A country as vast as Argentina is ripe for high-speed rail travel and indeed intercity rail services are undergoing something of a revival there after years of underinvestment. That makes it a ripe export market for China’s burgeoning rail engineering industry.

Argentina look set to buy some $10 billion of Chinese trains and associated rail equipment for both passenger and freight services. China Development Bank is providing a ten-year 273 million dollar loan to be used to buy Chinese high-speed trains from China Northern Locomotive & Rolling Stock Industry.

It was one of a bunch of deals signed during Argentine President Cristina Fernandez de Kirchner’s just concluded visit at the head of a large trade delegation. It may turn out to be one of the main achievements. Little progress was made on the biggest issue between the two countries, China’s restrictions on the import of Argentine soya products imposed in April on the grounds that chemical residues had been found in some shipments of soya oil, although the action may just be retaliation for Argentine efforts to block imports of Chinese products on anti-dumping grounds and for the President’s last minute cancellation of a state visit to Beijing in January.

China spends some $2 billion a year buying  more than two-thirds of Argentina’s soya exports and is the South American country’s third largest trading partner. Suspension of the trade is serious for Buenos Aires which is relying on a rebound in agricultural sales to spur economic recovery and generate the export taxes needed to get its public finances back in some sort of order. A bilateral commission is to be set up to resolve trade differences, but details remain sketchy.

On his trip to South America in April, President Hu Jintao skipped Argentina between stops in neighbors Brazil and Chile. If the two countries can sort out their trade spat, the next time a Chinese president makes a similar journey he might well be able not just to visit Argentina but to do so in a Chinese built train.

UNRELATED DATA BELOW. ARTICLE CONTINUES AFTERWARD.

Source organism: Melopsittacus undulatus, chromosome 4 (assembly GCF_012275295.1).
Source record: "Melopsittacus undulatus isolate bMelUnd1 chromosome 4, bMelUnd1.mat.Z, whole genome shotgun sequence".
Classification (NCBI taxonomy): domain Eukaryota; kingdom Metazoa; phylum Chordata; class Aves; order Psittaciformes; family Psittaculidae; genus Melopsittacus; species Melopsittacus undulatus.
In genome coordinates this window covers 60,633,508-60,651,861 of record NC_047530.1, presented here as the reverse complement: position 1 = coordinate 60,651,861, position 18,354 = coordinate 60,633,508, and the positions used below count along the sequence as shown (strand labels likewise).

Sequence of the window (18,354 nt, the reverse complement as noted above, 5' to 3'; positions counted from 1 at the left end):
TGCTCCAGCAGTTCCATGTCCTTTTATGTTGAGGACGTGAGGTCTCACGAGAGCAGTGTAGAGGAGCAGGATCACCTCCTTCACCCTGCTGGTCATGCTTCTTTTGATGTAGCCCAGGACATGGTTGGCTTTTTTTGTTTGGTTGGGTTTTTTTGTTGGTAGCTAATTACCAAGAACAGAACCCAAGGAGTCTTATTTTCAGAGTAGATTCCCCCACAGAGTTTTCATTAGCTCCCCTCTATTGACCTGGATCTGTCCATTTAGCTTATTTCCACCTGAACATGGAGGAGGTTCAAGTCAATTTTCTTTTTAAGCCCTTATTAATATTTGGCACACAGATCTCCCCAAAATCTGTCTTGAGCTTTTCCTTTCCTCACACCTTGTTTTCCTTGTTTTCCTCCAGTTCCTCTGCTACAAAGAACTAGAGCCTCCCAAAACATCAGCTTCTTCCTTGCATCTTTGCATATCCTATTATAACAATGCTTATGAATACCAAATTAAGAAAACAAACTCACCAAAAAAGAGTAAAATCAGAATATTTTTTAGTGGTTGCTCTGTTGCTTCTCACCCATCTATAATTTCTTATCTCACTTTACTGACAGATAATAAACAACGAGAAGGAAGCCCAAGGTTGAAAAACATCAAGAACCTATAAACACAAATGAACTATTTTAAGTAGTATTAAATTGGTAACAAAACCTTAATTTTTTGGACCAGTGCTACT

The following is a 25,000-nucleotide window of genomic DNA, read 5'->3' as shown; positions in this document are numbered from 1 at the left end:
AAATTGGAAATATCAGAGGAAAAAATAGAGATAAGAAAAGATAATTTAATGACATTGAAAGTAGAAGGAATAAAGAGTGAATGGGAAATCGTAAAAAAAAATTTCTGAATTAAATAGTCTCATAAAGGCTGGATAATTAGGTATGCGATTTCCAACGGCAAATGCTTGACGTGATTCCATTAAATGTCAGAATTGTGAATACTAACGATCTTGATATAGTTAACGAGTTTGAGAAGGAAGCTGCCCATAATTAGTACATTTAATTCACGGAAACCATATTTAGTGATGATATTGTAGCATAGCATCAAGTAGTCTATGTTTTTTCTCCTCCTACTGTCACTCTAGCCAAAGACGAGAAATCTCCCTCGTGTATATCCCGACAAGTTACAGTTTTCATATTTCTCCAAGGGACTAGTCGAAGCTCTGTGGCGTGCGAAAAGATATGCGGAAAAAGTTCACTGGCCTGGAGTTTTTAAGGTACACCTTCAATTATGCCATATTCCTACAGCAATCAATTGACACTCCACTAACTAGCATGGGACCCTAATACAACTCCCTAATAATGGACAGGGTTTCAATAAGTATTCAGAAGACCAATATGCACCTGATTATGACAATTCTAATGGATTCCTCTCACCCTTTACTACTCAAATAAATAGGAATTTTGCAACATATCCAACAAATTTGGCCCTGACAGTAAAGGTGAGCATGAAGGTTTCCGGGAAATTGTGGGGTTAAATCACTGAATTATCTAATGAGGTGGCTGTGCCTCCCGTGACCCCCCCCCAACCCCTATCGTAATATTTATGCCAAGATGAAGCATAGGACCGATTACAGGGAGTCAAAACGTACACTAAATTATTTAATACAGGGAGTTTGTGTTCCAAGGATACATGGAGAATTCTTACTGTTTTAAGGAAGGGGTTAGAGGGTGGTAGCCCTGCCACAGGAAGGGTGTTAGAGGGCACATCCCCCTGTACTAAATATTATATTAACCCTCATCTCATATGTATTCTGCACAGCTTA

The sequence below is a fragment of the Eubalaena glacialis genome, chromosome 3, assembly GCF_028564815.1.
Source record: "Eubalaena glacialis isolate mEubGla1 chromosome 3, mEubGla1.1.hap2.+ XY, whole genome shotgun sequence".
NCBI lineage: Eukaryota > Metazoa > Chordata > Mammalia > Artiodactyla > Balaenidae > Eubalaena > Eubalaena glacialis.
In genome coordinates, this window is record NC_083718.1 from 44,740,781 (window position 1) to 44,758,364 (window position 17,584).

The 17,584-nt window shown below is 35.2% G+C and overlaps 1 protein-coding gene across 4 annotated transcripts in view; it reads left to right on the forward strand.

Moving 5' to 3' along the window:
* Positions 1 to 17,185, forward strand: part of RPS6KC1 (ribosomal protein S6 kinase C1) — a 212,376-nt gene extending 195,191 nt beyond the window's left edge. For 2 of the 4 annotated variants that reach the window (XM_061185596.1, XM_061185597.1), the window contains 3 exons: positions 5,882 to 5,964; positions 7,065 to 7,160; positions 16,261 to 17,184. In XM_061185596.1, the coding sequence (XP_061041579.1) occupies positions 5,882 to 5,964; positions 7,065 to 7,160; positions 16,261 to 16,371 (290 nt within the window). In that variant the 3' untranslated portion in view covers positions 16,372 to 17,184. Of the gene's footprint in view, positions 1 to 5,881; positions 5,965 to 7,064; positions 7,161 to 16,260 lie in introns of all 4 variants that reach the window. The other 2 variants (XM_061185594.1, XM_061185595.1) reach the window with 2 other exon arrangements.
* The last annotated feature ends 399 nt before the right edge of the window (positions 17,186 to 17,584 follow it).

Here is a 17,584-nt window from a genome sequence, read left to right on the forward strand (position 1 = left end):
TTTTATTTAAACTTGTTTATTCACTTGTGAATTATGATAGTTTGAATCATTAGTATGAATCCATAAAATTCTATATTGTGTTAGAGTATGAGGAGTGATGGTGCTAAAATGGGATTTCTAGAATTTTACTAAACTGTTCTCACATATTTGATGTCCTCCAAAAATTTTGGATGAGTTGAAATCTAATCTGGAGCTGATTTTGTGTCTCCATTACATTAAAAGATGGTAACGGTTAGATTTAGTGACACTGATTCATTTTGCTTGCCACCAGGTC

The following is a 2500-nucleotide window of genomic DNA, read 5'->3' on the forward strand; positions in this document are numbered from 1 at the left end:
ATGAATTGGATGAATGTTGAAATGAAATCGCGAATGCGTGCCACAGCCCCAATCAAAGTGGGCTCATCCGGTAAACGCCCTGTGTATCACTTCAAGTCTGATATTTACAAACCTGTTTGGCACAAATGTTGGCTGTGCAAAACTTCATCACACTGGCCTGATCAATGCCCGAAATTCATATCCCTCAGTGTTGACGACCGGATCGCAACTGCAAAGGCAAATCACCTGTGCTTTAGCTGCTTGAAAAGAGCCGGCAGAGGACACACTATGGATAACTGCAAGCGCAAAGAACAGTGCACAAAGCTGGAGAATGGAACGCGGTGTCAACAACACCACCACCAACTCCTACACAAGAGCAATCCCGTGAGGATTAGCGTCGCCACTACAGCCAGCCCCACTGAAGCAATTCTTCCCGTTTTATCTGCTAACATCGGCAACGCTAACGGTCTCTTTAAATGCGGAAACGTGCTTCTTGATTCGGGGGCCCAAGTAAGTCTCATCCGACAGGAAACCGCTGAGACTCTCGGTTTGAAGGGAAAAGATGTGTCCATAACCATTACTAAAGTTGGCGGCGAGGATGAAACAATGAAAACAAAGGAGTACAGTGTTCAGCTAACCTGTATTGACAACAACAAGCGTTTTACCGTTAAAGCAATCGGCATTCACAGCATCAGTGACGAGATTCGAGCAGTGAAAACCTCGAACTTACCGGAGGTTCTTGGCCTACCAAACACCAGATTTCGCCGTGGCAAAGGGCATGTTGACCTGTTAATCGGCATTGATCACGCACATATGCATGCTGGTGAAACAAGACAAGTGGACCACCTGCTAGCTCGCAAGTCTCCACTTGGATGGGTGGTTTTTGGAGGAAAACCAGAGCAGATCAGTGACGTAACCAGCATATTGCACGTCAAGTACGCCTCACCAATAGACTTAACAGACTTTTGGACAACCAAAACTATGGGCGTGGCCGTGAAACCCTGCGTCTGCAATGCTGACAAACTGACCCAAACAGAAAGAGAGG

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China Eyes Building High-Speed Railways In U.S. And Europe

China is well into building 25,000 kilometers of high-speed railway lines and spending $300 billion over the next decade on doing so. It is already recouping some of the investment in the expertise is its gaining along the way by building high-speed lines in Turkey and Venezuela. There is a project in Brazil  in the works, as well plans to extend the domestic network into Central and Southeast Asia. Now China’s state-owned rail companies are turning their sights further afield. Western Europe already has a well-developed network of high-speed lines, so countries like Poland are prospects, as is Saudi Arabia in the Middle East. It is the U.S., though, that looks a more potentially fertile market as it has few high-speed lines but plans for $8 billion-worth new networks in California, Florida and Illinois. “We are organizing relevant companies to participate in bidding for U.S. high-speed railways,” Wang Zhiguo, a deputy railways minister, said at a press conference on Saturday.

China’s high-speed trains use mostly French, German and Japanese technology. The Chinese companies are developing their own but none has produced  a production model yet. On his most recent visit, U.S. President Barack Obama said that he would look at China’s high-speed rail technology, but the prospects of spending U.S. stimulus money on a Chinese import of this scale look politically fraught, especially with mid-term elections due this year.

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Bullet Trains Will Cut Beijing-Shanghai Run To Four Hours

Beijing to Shanghai in four hours. Why not? The fast trains between Beijing and Tianjin have cut what was once a two-hour journey to 30 mins, reaching speeds of 240 km/h on scheduled runs and faster in tests. Running high-speed trains to Shanghai, the Ministry of Railways’ deputy chief engineer Zhang Shuguang reckons, could more than halve the current 10-hour trip.

A 1,318 km high speed line is scheduled to be ready within three years, part of the high-speed rail plans baked into the current five-year plan on which the ministry has been giving a progress report. It will be capable of running trains at 380 km/h. That would be faster than the new Shinkansen in Japan which will be able to run at 360 km/h. The current Shinkansen dawdles along at 300 km/h, the same as Siemens’s ICE train.

The ministry says it can have China’s first long-distance bullet trains ready within two years. They would still be slower than the maglev trains used on Shanghai’s  airport connection, which can do 400 km/h. That is currently has the world’s only commercial maglev service. One in the U.K. shut down in 1995 after 11 years of operation because of reliability issues. However, the planned extension of the Shanhai maglev has already incurred extensive cost overruns and maglev trains would be prohibitively expensive to use for long-distance travel — plus the technology is German.

The current 1,463km Beijing-Shanghai line is the busiest in China and increasingly a bottleneck. It carries 10% of the country’s passengers and 7% of its freight. If it works, the new line, which has been in planning since the 1990s and was original scheduled to start operation in 2010 at a cost of $12 billion, will be the template for future high-speed network across the country by 2020.